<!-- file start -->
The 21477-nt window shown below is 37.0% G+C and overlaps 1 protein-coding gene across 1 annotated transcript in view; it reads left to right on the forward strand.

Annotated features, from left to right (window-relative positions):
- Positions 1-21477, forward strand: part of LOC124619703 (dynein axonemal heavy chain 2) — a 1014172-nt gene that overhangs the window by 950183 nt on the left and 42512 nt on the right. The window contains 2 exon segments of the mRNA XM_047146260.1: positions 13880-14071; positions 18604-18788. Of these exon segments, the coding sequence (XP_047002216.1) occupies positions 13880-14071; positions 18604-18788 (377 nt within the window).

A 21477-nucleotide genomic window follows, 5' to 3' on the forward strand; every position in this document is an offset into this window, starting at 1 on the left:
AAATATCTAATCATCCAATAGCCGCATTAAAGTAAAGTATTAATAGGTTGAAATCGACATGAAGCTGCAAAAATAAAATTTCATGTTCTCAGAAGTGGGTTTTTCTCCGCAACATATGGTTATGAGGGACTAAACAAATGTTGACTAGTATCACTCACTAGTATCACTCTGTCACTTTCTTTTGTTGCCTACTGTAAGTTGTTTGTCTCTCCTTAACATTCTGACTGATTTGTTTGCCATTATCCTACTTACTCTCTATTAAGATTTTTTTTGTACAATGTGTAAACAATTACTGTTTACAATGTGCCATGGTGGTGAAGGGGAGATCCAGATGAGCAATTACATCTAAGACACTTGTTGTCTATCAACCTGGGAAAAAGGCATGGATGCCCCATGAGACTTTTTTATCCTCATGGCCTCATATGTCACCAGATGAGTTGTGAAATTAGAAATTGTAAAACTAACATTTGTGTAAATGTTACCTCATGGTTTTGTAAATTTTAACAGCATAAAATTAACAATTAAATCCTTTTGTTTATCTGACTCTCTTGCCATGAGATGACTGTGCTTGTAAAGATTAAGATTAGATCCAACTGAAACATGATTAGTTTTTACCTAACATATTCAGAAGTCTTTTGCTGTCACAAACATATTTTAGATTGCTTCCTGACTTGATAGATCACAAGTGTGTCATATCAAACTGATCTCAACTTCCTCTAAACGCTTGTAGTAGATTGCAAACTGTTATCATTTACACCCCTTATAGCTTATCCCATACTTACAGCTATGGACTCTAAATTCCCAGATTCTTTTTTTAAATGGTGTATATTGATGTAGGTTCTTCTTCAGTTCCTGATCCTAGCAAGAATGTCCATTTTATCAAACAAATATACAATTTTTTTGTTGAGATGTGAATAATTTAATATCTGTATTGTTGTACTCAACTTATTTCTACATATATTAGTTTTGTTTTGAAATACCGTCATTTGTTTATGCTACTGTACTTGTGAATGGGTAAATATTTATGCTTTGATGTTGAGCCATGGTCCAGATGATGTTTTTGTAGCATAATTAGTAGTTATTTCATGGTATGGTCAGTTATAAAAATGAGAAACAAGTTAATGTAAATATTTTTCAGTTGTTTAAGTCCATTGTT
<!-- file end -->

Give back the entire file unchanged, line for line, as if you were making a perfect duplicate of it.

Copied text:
The 21477-nt window shown below is 37.0% G+C and overlaps 1 protein-coding gene across 1 annotated transcript in view; it reads left to right on the forward strand.

Annotated features, from left to right (window-relative positions):
- Positions 1-21477, forward strand: part of LOC124619703 (dynein axonemal heavy chain 2) — a 1014172-nt gene that overhangs the window by 950183 nt on the left and 42512 nt on the right. The window contains 2 exon segments of the mRNA XM_047146260.1: positions 13880-14071; positions 18604-18788. Of these exon segments, the coding sequence (XP_047002216.1) occupies positions 13880-14071; positions 18604-18788 (377 nt within the window).

A 21477-nucleotide genomic window follows, 5' to 3' on the forward strand; every position in this document is an offset into this window, starting at 1 on the left:
AAATATCTAATCATCCAATAGCCGCATTAAAGTAAAGTATTAATAGGTTGAAATCGACATGAAGCTGCAAAAATAAAATTTCATGTTCTCAGAAGTGGGTTTTTCTCCGCAACATATGGTTATGAGGGACTAAACAAATGTTGACTAGTATCACTCACTAGTATCACTCTGTCACTTTCTTTTGTTGCCTACTGTAAGTTGTTTGTCTCTCCTTAACATTCTGACTGATTTGTTTGCCATTATCCTACTTACTCTCTATTAAGATTTTTTTTGTACAATGTGTAAACAATTACTGTTTACAATGTGCCATGGTGGTGAAGGGGAGATCCAGATGAGCAATTACATCTAAGACACTTGTTGTCTATCAACCTGGGAAAAAGGCATGGATGCCCCATGAGACTTTTTTATCCTCATGGCCTCATATGTCACCAGATGAGTTGTGAAATTAGAAATTGTAAAACTAACATTTGTGTAAATGTTACCTCATGGTTTTGTAAATTTTAACAGCATAAAATTAACAATTAAATCCTTTTGTTTATCTGACTCTCTTGCCATGAGATGACTGTGCTTGTAAAGATTAAGATTAGATCCAACTGAAACATGATTAGTTTTTACCTAACATATTCAGAAGTCTTTTGCTGTCACAAACATATTTTAGATTGCTTCCTGACTTGATAGATCACAAGTGTGTCATATCAAACTGATCTCAACTTCCTCTAAACGCTTGTAGTAGATTGCAAACTGTTATCATTTACACCCCTTATAGCTTATCCCATACTTACAGCTATGGACTCTAAATTCCCAGATTCTTTTTTTAAATGGTGTATATTGATGTAGGTTCTTCTTCAGTTCCTGATCCTAGCAAGAATGTCCATTTTATCAAACAAATATACAATTTTTTTGTTGAGATGTGAATAATTTAATATCTGTATTGTTGTACTCAACTTATTTCTACATATATTAGTTTTGTTTTGAAATACCGTCATTTGTTTATGCTACTGTACTTGTGAATGGGTAAATATTTATGCTTTGATGTTGAGCCATGGTCCAGATGATGTTTTTGTAGCATAATTAGTAGTTATTTCATGGTATGGTCAGTTATAAAAATGAGAAACAAGTTAATGTAAATATTTTTCAGTTGTTTAAGTCCATTGTT